Consumer Duty Final rules have landed and not much has changed
29 July 2022
29 July 2022
On 27 July 2022, the FCA set out final rules (in PS 22/9) in relation to the new Consumer Duty, together with supporting guidance. PS22/9 reflected an emboldened regulator who, despite receiving 151 responses to its consultation, made very few changes to its stance. For the most part, after a summary of the responses it received, the regulator did its best Vicky Pollard impression with its own, "yeah but no but…". Even the biggest change – a delay to the implementation date for 'live' products and services - was a relatively insignificant three months, and has left industry feeling almost like it was a fig leaf token gesture.
To recap, the Consumer Duty will apply to firms providing regulated activities to retail clients in the UK and consists of three elements: a consumer principle; cross-cutting rules; and four customer outcomes.
The Consumer Duty represents the biggest change to the retail market in a generation, probably not seen since the retail distribution review, and will lead to material changes in the way in which firms will have to think about conducting their business with retail customers. For new and existing products or services that are open to sale or renewal, the rules will come into force on 31 July 2023. For closed products or services, the rules come into force on 31 July 2024. Before then, firms will be expected to share implementation plans, board papers and other relevant material with supervisors and ought to expect challenge from the regulator on their approach.
For some time now, various stakeholders have raised concerns in relation to whether the regulatory framework sufficiently addressed the level of consumer harm in retail financial markets. Following the Financial Services Act 2021, the FCA was required to consult on a proposed consumer duty and introduce final rules by July 2022. The FCA published two consultation papers in May 2021 (see our briefing here) and in December 2021 (see our briefing here).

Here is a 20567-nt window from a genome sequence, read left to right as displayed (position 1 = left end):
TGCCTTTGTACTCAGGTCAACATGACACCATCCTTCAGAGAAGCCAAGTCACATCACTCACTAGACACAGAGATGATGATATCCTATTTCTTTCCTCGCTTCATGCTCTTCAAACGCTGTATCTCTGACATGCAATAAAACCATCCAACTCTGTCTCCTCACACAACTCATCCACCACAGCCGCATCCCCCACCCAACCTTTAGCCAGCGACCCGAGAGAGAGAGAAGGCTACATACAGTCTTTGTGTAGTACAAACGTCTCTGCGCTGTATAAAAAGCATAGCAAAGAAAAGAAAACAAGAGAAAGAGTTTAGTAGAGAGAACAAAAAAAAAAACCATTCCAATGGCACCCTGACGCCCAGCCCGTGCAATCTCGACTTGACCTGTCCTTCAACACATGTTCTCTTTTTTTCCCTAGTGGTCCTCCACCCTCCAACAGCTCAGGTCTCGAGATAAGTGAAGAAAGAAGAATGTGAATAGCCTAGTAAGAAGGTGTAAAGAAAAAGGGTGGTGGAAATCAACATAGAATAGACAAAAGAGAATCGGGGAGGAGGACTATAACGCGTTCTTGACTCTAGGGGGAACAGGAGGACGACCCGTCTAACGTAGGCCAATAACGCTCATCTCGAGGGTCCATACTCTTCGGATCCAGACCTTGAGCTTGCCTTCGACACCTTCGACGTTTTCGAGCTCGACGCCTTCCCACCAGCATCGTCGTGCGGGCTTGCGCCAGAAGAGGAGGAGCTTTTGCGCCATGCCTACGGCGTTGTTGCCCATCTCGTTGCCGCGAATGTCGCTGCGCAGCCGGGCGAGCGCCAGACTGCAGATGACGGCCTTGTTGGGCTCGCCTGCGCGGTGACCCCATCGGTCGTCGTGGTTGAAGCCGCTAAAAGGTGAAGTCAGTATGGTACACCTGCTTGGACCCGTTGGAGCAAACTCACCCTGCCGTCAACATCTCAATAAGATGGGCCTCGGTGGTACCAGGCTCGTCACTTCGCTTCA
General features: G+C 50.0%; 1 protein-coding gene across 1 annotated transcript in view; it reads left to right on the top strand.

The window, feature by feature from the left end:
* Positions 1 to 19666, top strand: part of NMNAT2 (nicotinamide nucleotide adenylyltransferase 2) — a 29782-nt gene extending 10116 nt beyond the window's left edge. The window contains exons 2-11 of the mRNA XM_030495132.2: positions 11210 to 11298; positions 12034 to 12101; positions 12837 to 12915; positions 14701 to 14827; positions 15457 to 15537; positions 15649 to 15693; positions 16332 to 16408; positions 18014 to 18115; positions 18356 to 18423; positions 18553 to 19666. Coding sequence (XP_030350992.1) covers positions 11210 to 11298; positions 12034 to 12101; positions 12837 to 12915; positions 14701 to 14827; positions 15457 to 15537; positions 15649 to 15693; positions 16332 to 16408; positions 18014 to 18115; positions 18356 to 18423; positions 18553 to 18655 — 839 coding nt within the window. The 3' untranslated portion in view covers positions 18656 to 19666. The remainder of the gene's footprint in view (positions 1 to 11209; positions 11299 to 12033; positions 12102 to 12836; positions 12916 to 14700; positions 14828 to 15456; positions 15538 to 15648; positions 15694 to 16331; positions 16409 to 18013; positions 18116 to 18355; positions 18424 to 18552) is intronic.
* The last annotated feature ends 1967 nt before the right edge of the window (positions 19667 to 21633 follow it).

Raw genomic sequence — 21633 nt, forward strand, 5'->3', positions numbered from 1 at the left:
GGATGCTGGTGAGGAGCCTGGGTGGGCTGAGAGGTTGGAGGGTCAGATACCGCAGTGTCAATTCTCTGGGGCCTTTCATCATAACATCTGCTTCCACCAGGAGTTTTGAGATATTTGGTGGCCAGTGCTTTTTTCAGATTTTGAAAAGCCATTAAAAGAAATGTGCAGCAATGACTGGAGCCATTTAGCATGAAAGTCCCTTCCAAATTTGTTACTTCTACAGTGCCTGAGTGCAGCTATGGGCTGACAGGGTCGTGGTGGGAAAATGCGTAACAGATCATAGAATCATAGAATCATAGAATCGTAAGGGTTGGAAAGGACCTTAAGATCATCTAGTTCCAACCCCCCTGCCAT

PS 22/9 now sets out the final rules and reflects some changes to what was earlier proposed. We set out below the key takeaways from this paper.
Helpfully, the PS 22/9 includes fairly detailed implementation guide at chapter 12 setting out timelines for regulated firms. The finalised guidance has also been significantly updated. We have set out below a redline of this version against the previous draft published in CP21/36 which shows just how much has been changed or been added. If you have been using the previous version of the guidance, it is worth revisiting work done in this area.
The duty will apply to firms engaging in regulated activities in the UK across the retail distribution chain. UK distributors of non-UK products/services will be within scope. UK manufacturers of products sold through non-UK distributors will also be in scope. However, the FCA has added clarity on its expectations where a distribution chain includes non-UK distribution firms and has acknowledged some of the challenges such firms will face, particularly on retail customer data.